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    Yeah, T.V. is cheap in Canada, if you take a few of the bundles, but they seem to mix the bundles up, so you can't get everything you want in one or two. Add to that, almost all of the local channels are playing the same thing at the same time, except the time shift option. There is not near as much HD programming, as well. However, they do have east and west U.S. locals, in HD, from Detroit and Seattle. Is it an option, as opposed to Directv? Fewer choices and God awful simsubbing of U.S. programming makes it sometimes unwatchable.
     
  16. Sep 12, 2012 #36 of 134
    inkahauts

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    Curios, what channels would you be willing to pay for? I am curios about the number of them? If its more than 10, and one is ESPN, then you'd probably pay as much or more for those 10 than you do today for all the channels you get.
     
  17. Sep 13, 2012 #37 of 134
    Diana C

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    I think that in the long term ESPN has a problem. Every team, league, conference and association want a bigger piece of the broadcasting revenue pie. As a result, they are starting their own channels. Over the next few years less and less event coverage will available to ESPN, and they will have to pay more and more for what they do get.

    This is unsustainable. Sooner or later the money spent for events, like the baseball World Series, will start to take away from the money available for original programming, like Sportscenter. Their original programming, no matter how popular, can not sustain a network when the actual events are seen elsewhere. Of course, as these team/league/conference owned channels make more money, their original programming will also improve.

    This is exactly what has happened to the broadcast networks and scripted dramatic series (and the corresponding proliferation of cheap "reality" programming).

    Right now there is a power imbalance between the provider, the packager, the distributor, the advertiser and the viewer, with the packager (ESPN) holding a disproportionate amount of power. Eventually, the market will correct itself.
     
  18. Sep 13, 2012 #38 of 134
    TheRatPatrol

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    Sooner or later all sports will have to be in its own premium package, like HBO and Showtime.
     
  19. Sep 13, 2012 #39 of 134
    APB101

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    The cable-television model doesn't serve well those who have to really budget and find the subscription costs out of line with their personal, economic posiition. So, when they say, "Let's do a la carte!" I cannot blame them for feeling this way. It's to say, "Screw them! They've done it to themselves. I'm more interested in my, and my family's, survival." Sounds dramatic; but it's real enough.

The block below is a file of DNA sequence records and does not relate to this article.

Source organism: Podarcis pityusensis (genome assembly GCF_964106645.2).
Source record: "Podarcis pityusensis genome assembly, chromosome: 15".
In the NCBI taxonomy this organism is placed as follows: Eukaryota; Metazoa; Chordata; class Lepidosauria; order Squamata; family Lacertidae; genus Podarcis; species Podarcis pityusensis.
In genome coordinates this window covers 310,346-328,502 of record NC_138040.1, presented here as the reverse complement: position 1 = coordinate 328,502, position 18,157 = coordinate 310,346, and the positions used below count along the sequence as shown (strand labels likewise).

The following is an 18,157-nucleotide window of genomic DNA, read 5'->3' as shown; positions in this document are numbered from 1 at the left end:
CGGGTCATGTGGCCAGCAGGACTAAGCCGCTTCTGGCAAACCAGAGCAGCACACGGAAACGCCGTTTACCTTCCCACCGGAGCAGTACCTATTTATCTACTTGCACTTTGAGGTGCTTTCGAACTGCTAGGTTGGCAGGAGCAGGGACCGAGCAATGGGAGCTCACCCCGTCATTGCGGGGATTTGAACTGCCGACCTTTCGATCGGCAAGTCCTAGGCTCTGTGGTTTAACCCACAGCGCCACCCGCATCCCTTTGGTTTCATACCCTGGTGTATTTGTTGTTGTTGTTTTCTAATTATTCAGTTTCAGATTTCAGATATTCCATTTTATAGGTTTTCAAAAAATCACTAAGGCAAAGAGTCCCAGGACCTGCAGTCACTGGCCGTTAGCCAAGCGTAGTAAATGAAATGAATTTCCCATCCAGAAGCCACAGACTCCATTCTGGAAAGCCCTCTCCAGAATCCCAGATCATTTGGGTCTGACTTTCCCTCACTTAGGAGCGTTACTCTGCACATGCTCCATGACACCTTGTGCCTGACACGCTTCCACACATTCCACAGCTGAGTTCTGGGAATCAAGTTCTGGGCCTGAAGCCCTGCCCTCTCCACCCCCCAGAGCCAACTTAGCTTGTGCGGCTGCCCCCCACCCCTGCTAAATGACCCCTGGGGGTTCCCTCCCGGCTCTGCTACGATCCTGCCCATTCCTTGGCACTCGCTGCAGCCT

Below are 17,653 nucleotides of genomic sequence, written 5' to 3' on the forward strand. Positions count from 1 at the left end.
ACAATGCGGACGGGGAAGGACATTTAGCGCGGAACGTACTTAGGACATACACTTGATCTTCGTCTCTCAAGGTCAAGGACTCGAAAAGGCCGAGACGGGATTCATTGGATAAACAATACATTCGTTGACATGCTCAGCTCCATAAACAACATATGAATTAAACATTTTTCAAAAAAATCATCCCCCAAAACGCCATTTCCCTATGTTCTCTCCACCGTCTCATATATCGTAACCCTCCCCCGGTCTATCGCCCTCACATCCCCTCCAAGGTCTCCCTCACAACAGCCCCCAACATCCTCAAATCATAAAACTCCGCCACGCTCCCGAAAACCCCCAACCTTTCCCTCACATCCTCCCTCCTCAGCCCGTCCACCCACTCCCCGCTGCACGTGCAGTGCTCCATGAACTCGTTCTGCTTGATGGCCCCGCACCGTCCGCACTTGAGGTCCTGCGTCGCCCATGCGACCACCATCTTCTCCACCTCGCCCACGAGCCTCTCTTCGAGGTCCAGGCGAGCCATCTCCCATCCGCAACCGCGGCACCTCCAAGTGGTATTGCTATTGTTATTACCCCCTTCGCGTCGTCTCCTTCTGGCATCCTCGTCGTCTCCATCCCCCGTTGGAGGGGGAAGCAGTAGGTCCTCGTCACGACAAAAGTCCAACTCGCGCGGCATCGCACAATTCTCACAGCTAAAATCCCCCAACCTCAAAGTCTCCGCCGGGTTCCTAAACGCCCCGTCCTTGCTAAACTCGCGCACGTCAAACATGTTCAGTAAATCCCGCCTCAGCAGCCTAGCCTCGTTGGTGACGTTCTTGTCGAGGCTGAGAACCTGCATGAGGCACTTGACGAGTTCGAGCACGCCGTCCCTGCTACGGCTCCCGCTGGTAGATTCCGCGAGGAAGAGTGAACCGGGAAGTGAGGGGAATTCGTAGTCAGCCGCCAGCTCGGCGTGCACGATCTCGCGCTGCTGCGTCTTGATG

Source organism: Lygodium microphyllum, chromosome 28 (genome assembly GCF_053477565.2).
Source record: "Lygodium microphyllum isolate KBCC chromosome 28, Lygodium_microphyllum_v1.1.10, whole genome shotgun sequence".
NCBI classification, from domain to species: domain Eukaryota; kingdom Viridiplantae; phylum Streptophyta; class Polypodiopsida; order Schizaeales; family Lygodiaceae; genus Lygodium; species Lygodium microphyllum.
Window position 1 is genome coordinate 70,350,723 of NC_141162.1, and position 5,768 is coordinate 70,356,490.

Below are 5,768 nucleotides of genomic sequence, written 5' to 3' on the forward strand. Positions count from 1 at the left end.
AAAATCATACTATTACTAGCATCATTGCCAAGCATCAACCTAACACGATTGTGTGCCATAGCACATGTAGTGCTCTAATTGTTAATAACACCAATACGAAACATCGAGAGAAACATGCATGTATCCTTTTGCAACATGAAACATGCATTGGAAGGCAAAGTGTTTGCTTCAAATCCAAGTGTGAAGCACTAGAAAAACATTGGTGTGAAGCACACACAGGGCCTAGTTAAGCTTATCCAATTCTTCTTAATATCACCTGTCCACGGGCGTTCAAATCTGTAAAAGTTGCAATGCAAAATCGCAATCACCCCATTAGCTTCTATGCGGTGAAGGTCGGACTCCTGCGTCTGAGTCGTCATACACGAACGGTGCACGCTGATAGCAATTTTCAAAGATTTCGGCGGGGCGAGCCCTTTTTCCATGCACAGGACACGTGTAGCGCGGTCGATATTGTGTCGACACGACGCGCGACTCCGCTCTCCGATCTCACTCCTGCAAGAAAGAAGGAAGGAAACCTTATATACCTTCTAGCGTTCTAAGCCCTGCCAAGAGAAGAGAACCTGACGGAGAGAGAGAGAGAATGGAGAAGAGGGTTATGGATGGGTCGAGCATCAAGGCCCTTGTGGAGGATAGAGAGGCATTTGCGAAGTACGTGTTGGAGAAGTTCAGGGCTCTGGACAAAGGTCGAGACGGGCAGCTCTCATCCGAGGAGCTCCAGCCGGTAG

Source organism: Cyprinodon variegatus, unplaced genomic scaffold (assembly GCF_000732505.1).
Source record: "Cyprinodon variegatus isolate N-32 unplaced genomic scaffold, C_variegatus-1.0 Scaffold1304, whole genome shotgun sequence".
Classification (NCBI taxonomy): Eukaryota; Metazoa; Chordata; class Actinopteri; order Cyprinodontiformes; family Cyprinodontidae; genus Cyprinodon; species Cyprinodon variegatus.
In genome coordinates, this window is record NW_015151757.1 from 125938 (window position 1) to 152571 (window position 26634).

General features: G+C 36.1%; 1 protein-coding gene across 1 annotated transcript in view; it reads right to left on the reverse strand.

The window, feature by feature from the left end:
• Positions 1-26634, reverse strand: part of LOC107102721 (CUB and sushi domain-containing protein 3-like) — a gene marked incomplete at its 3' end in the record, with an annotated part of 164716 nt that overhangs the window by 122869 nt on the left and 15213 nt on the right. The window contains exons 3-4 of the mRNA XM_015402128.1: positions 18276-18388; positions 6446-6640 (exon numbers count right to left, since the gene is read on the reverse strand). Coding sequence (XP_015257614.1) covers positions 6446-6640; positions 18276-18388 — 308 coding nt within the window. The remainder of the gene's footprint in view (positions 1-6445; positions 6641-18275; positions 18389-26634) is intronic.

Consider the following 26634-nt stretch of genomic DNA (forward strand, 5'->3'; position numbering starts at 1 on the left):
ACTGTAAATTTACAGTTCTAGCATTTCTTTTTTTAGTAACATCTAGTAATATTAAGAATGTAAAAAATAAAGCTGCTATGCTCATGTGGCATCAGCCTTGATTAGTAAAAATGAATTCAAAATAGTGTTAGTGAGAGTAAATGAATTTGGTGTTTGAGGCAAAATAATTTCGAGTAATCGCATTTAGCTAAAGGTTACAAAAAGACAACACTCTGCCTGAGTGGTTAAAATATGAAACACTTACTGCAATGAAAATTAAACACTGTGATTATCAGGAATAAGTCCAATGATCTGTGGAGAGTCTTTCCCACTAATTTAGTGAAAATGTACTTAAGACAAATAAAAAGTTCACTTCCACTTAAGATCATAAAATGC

I don't side with a la carte. Economically, it would be worse. But I do think the amount of individual channels became so out of hand over the last 10 years-plus. I'm referring to the primary progammers' offspring channels and the multiscreens. The expansion has been so rapid, it justified the likewise rapid programming costs.

    I recommended DirecTV to a relative of mine who resides in a separate state. This was in December 2004. She signed up and has been a subscriber since January 2005. At that time, the basic-cable package (before HD came in), with the plus, had cost around the mid-$40s. It now costs 50 percent more. (Anyone who can correct me on the numbers is welcomed to do so. And, undoubtedly, will.) It was not a mistake; given DirecTV had more individual channels than her cable-ready system provided for the same cost [in late-2004].

    For those who find cable-television subscription no longer affordable: Who deserves credit for this?
    Blame the model for that provides us with cable-television programming services. That would be the entire system.
     
  20. Sep 13, 2012 #40 of 134
    Carl Spock

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    Titan25 and TheRatPatrol, what two insightful ways to start off my day! I'm going to have a couple of cups of coffee to think about what you wrote but you two seem so right on.

    My only initial question is what remains on either the traditional broadcast networks or a general sports channel like ESPN? If the PGA is selling a golf package through the Golf Channel, will The Masters still be on CBS? If the Pac12, ACC, Big 10 and SEC all have their own cable/satellite channels, for which I pay a premium, does ESPN still show the Duke/Michigan St. basketball game? If the two teams are #1 and #2 in the polls, where would I find the Alabama/LSU football game? On the SEC Network or on ABC?